Spending, by Mary Gordon

>> Friday, May 11, 2007

TITLE: Spending
AUTHOR: Mary Gordon

COPYRIGHT: 1998
PAGES: 301
PUBLISHER: Scribner (Simon & Schuster)

SETTING: Contemporary
TYPE: Fiction
SERIES: Nope, not that I know of

REASON FOR READING: It was recommended by one of the posters at the AAR message boards, Sherryfair (where is she, BTW? Haven't seen her post in a while, which is a real shame, as I always enjoyed her posts). She mentioned it as literary fiction that might appeal to romance readers.

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Monica Szabo, a middle-aged, moderately successful painter, encounters B, a wealthy commodities broker who collects her work. B volunteers to be her muse, offering her everything that male artists have always had to produce great art: time, space, money, and sex..
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PLOT SUMMARY: Monica Szabo is a 50-ish painter living in New York. She's a good artist and her work has been well received, but she's not successful enough to have the time and space she needs to really devote herself to her art. A lot of her time is spent making a living, teaching art at a private school. She does like that job, but nevertheless, would like to be able to work on her art without constraints.

During a presentation at a friend's gallery, Monica rhetorically laments that women don't have their muses, as male painters have long had. Where are the men ready to take over all those mundane concerns, giving the female artist the freedom to worry about nothing but her art and making no demands on her?

Well, right there in the gallery, apparently, because a rich commodities broker named B comes up and offers himself for the post. He admires Monica's work, and not being an artist himself, he's interested in involving himself in art by helping make things happen. If Monica agrees, he'll provide all she needs to be able to concentrate exclusively in her work.

B is also very attracted to Monica herself, and since she finds him just as attractive, their personal relationship ends up being an important part of their deal.

MY THOUGHTS: I loved this book, mostly because Monica is an amazing character and her way of looking at things was so interesting and unique. She's not a "nice" character, being pretty self-absorbed and brusque, but she's one who is always compelling.

The most interesting aspect of Monica is that's she's an artist, and she's very believable as such. This is not what she does, it's what she is. It affects her whole outlook, the whole way she perceives the world around her. Not that I can judge if it's like this in reality, not being an artist myself, but Gordon did succeed in presenting Monica as someone whose mind works in a way completely alien to mine in regards to this.

I found myself wishing I understood art much better than I do, seeing Monica's thought processes and the way she focused on certain details of paintings. And I also enjoyed her thoughts on the value of art, which is one of the themes of the book.

Something else that I think makes this book so good is Monica's relationships with her family and friends. I guess I've developed an image of literary fiction that's somewhat in line with that recent column at AAR. Maybe it's unfair, but I tend to expect "dysfunctional" when it comes to family relationships. This was very definitely not the case here. Monica has a good relationship with her daughters. Not a saccharine-sweet "perfect" relationship, she's not a selfless paragon of a mother, but one who relates to her daughters as adults and clearly loves them and is loved back. She also has a beautiful, warm relationship with her sister, Helena, completely free of the almost expected envy and resentment.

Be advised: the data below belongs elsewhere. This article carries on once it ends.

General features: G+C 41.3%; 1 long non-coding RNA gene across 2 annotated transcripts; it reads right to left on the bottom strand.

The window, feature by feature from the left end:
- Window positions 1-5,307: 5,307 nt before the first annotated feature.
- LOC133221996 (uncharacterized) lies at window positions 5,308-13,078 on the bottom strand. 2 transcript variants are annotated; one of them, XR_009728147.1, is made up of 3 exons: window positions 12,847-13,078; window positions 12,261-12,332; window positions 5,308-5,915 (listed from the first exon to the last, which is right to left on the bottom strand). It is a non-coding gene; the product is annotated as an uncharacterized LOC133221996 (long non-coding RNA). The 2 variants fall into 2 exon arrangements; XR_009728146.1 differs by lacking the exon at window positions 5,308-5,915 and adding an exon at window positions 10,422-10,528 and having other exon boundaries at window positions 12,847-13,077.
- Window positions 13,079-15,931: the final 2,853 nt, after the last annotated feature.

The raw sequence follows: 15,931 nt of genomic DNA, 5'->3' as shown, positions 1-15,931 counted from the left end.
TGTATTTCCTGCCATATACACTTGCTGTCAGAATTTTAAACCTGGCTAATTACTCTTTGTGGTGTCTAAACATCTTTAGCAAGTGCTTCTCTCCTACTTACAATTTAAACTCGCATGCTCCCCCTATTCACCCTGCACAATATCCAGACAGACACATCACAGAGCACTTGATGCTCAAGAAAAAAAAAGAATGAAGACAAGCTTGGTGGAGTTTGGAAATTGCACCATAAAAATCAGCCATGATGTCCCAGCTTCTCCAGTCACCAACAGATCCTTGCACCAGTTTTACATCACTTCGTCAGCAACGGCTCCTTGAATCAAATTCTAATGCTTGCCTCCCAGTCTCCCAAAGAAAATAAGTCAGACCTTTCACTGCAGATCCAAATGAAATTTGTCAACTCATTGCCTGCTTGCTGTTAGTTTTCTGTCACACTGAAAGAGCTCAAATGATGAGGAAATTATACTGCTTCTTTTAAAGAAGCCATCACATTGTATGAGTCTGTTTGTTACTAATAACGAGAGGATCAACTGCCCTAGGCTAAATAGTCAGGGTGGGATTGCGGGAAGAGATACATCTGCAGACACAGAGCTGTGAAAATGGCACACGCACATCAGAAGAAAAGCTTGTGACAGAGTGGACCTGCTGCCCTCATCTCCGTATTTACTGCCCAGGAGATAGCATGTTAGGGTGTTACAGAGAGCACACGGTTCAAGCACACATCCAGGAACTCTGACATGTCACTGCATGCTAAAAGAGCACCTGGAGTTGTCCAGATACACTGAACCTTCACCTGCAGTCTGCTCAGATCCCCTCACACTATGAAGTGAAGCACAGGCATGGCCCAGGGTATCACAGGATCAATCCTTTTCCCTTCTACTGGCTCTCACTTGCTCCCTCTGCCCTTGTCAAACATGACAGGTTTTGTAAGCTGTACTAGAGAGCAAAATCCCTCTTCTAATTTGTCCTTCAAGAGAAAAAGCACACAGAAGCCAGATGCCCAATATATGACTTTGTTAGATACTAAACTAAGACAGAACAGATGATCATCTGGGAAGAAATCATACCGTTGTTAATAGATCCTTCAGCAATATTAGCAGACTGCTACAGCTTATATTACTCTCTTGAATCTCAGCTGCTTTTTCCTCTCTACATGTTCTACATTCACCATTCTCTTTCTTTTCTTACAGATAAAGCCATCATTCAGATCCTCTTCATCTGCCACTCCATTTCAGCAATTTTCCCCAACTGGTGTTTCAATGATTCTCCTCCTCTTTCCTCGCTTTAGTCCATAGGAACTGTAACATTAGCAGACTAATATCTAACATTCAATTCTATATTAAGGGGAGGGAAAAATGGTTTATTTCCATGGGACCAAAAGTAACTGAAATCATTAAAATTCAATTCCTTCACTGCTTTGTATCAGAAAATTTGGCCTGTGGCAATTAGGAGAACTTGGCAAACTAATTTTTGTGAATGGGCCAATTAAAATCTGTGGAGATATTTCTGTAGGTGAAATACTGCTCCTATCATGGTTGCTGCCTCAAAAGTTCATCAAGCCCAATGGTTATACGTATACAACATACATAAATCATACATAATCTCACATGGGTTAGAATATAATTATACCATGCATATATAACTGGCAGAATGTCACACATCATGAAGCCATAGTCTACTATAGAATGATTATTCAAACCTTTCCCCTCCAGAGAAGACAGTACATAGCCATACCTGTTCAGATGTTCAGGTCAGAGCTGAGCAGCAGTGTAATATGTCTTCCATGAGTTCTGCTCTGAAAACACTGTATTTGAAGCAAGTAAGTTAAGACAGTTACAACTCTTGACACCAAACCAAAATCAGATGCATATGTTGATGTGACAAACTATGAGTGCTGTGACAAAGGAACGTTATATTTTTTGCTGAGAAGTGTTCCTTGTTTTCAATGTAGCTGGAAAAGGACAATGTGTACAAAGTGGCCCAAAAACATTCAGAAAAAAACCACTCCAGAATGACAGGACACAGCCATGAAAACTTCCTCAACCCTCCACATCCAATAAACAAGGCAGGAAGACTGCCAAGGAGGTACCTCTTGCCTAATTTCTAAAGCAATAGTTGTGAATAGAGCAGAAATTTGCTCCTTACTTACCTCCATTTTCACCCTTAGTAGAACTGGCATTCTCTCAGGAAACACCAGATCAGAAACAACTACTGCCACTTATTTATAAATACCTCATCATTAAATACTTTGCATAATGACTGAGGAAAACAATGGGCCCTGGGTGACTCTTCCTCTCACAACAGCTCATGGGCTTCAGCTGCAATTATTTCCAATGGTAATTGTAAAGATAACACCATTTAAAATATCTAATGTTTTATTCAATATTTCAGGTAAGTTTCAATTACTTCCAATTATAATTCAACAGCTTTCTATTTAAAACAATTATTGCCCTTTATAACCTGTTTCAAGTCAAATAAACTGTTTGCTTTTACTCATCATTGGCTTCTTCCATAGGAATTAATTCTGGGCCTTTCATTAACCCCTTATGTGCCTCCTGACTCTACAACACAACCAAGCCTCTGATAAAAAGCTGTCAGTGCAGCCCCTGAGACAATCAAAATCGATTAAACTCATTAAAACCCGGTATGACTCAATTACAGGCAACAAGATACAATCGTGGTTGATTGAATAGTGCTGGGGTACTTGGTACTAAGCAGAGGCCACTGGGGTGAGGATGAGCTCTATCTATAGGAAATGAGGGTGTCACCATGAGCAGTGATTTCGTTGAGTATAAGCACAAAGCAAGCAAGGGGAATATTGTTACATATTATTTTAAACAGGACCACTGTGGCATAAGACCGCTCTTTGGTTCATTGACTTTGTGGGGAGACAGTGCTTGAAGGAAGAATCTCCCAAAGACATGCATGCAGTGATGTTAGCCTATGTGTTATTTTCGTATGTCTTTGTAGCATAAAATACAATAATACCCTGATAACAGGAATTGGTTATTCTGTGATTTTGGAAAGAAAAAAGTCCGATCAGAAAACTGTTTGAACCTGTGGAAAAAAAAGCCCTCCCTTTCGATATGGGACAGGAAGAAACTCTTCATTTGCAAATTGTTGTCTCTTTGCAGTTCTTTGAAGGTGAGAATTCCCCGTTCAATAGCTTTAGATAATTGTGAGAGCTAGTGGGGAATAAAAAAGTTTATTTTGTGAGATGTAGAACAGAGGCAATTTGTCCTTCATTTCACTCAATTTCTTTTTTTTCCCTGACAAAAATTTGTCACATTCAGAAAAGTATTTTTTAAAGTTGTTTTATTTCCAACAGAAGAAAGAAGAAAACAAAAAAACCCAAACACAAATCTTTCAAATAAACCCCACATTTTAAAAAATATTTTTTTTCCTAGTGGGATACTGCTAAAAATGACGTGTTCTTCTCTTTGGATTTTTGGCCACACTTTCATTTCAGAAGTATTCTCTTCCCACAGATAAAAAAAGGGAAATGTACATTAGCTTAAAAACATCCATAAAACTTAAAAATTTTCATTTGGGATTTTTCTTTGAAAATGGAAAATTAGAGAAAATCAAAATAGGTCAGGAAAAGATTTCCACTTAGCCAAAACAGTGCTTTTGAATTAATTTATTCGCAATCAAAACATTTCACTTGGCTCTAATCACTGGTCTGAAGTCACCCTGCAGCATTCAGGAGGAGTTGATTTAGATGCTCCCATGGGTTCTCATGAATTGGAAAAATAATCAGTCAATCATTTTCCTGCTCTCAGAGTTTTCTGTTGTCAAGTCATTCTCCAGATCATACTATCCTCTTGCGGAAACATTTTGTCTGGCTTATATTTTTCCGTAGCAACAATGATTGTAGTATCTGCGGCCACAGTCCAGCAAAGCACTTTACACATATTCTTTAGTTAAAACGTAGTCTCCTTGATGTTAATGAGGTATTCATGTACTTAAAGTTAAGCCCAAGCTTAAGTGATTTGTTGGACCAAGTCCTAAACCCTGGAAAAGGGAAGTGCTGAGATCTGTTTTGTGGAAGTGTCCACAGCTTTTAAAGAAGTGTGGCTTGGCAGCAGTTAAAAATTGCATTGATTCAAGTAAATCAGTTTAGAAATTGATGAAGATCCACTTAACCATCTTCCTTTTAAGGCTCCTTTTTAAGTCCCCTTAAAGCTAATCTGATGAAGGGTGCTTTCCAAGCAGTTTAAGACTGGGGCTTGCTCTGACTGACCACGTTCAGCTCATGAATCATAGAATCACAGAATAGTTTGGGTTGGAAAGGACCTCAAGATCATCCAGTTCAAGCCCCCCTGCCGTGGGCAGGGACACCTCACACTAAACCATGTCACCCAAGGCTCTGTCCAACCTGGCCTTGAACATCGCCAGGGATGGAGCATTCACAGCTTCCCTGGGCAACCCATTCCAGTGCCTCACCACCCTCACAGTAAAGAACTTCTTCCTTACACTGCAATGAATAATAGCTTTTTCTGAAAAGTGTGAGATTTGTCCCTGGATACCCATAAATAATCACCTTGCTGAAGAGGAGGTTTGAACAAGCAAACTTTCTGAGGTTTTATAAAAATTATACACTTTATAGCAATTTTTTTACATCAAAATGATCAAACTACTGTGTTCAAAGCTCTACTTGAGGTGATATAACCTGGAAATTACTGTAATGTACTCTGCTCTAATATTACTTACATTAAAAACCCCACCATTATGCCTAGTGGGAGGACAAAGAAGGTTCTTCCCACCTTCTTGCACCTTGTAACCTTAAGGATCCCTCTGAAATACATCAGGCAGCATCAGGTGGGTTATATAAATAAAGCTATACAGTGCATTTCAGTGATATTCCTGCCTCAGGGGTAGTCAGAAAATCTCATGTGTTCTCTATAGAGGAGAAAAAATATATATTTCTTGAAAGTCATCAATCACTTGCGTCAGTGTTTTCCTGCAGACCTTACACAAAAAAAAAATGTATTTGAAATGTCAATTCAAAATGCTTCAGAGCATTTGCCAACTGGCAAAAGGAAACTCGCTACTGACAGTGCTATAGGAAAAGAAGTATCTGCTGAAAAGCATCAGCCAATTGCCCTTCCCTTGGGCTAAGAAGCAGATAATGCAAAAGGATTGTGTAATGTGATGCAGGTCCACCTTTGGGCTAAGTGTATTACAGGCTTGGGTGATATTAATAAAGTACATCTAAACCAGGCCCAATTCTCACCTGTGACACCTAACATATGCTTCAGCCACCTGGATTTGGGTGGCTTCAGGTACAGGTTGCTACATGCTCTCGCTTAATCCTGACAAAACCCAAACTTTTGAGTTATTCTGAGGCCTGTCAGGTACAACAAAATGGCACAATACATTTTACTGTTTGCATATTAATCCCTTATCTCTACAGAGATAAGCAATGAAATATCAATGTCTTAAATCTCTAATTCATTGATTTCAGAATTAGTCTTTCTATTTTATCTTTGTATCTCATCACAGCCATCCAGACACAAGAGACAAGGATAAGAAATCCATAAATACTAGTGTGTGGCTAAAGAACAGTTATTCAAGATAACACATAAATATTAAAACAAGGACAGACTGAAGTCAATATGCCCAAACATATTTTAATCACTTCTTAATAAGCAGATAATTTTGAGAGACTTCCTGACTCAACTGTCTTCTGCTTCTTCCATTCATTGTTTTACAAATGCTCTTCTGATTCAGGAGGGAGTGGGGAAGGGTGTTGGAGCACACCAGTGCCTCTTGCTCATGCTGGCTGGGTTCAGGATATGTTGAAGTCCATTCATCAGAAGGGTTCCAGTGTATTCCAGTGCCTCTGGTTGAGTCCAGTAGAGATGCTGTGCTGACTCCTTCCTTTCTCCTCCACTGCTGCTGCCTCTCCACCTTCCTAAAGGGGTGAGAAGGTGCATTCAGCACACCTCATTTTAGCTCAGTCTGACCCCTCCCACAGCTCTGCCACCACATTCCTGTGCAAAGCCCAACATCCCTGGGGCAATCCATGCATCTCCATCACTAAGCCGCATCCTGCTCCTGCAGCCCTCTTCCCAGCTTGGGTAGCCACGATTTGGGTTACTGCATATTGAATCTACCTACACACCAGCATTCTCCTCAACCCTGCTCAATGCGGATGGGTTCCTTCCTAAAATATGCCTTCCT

And then there's the romantic relationship. Now, that's what I don't usually look for in literary fiction. Most times it feels as if authors are afraid of really tackling a good romantic relationship. If it's a dysfunctional one that makes both characters miserable, then they can dig in, but if it's a good, solid relationship, then it usually feels undeveloped. They just won't go into how and why the characters fall in love and what makes their relationship good. Fear of critics calling them mawkish, maybe? Who knows, but it's a fear Gordon doesn't seem to have, because the relationship between Monica and B turns out to be excellently done, and yes, it's a good relationship!

It's also a fascinating one that is very definitely not traditional: their deal said Monica was the artist, B was the muse, and that's exactly how it works. It's all about Monica's needs and her work. B's promised he'll cater to them, and amid much doubt and soul-searching (can she really do this? doesn't it make her a whore to sleep with a man who's paying her rent, even though he'd be paying it even if Monica wasn't sleeping with him?), she takes him on his word.

The rigid roles do become more relaxed as the book progresses, and they start relating more as people, and less as simply "the artist" and "the muse", but it's all done without indicting Monica for having dared to behave as male artists have always done. This is a most feminist book, and it doesn't betray itself in this. In the end, B and Monica's relationship is still not "traditional" but it's warm and satisfying, and it's one that works perfectly for both of them.

MY GRADE: An A-. I'll be looking for more books by this author.

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